“What’s your name, then, boy?” And that she asks in a kind voice, a small smile to match.
Another exchange of glances between the ladies, another kind smile from Elrone. “Yes, we are /quite/ good friends with the Blackhand…. has he been teaching you to spar with such dangerous foes then? Saan, and…” she glances to the spot the cat vanished in. “Other creatures of dark places?”
“I don’t know no Saan, and I don’t know no Blackhand!” says the boy, his temper getting the best of him. Though he remembers his place in but a moment, adding, “Miladies. But he comes to get his horse ev’ry day, and he talked to Banen once and told him to mind hisself or the Unknight wouldn’t be trifled with.” His face is screwed up now, his brow furrowed, and he absently touches his bruised eye again. “That Unknight said he’d teach me, though, but they say he ain’t nearly a knight a’tall.”
And then, his tangent finished for the nonce, “My momma named me Robyn, after some famous outlaw in the Kingswood, she said.”
The widening of her eyes is the only indication Jyana gives of her surprise at the boy’s vehemence. The smile, slight as it is, stays thoroughly in place.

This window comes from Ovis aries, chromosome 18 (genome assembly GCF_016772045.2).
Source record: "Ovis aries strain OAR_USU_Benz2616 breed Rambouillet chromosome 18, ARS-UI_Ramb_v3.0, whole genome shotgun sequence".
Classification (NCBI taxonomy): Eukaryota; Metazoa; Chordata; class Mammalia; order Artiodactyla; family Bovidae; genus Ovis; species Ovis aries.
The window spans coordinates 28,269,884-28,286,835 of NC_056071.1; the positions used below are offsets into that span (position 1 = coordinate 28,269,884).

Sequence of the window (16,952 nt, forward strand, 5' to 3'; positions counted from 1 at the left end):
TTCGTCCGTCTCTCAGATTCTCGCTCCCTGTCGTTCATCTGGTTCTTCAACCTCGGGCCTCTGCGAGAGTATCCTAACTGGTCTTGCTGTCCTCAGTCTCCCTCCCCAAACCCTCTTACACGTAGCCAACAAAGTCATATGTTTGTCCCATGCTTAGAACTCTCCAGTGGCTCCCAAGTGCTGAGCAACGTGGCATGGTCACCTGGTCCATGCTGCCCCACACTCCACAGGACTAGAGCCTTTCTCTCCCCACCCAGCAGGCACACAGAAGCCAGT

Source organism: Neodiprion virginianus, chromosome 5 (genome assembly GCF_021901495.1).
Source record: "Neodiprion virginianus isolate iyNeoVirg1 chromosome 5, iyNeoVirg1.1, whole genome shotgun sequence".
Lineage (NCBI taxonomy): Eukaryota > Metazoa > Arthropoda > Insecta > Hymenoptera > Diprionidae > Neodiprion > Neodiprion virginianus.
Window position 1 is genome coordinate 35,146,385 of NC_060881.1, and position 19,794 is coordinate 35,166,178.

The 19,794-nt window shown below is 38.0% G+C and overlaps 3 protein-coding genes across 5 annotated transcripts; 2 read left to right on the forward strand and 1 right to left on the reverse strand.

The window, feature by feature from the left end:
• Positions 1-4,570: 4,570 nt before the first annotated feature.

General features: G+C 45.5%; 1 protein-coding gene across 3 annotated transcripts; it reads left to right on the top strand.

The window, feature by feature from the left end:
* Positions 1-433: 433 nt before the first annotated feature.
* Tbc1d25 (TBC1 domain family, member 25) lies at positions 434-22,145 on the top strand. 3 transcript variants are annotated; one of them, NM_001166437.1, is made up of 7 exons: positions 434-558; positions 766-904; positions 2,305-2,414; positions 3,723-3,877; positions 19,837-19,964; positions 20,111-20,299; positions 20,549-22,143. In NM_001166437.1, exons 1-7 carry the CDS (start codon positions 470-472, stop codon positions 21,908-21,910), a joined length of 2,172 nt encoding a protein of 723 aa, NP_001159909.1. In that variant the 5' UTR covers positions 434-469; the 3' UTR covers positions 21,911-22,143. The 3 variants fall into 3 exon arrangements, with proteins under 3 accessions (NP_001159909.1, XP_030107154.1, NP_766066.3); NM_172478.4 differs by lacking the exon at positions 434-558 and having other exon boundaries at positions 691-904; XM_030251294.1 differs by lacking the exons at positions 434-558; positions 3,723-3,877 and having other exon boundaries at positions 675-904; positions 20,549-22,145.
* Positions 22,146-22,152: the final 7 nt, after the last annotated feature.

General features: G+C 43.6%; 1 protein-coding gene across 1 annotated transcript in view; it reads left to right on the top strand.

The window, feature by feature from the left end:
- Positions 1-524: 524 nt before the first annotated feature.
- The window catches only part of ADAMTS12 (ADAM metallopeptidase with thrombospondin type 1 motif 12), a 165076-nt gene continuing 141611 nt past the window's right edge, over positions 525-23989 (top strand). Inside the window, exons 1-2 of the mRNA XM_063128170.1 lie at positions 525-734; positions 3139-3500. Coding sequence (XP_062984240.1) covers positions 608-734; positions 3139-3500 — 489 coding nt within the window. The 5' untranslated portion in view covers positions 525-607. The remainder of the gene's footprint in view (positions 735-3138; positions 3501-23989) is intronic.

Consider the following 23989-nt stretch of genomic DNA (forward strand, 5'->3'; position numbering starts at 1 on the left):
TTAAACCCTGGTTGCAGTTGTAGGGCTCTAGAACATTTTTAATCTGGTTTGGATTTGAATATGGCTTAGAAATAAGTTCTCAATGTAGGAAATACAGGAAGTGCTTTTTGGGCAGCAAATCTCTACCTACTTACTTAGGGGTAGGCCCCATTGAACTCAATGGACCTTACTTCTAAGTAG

“Hm, the Unknight you say—well,” Jyana’s head tilts to one side, “He ...is a knight…” The smile fades and turns wry, “But only just. I think you might find better to squire for, Robyn. And make a hero’s reputation out of an outlaw’s name?”
The Darklyn maid shrugs amiably- perhaps she, in light of her cousins connection to the man, means to tread more moderate ground. “Indeed, quite the hero’s reputation.” Elrone studies the boy more closely.
“Was it Banen who had a go at you?” She bends to the boy’s level and brushes her hair aside, giving the boy a glimpse of her own black eye. “Someone had a go at me too, but it will be the Blackhand who will refuse to trifle with him.” She lets the hair drop back.
“That was not very kind of him, if he did it. Why would anyone want to do such a thing to such a brave young man?”
As both women come closer, Robyn’s vehemence ebbs. He blushes again, looks once more to his feet, and mutters, “I’m named after my pa, not no outlaw, milady. I lied—and it’s a terrible crime to lie, I know.” A tear rolls down his cheek, he furiously wipes it away.
And as the questions continue, face still downcast, Robyn sniffs. “No,” he lies quietly, shuffling his feet.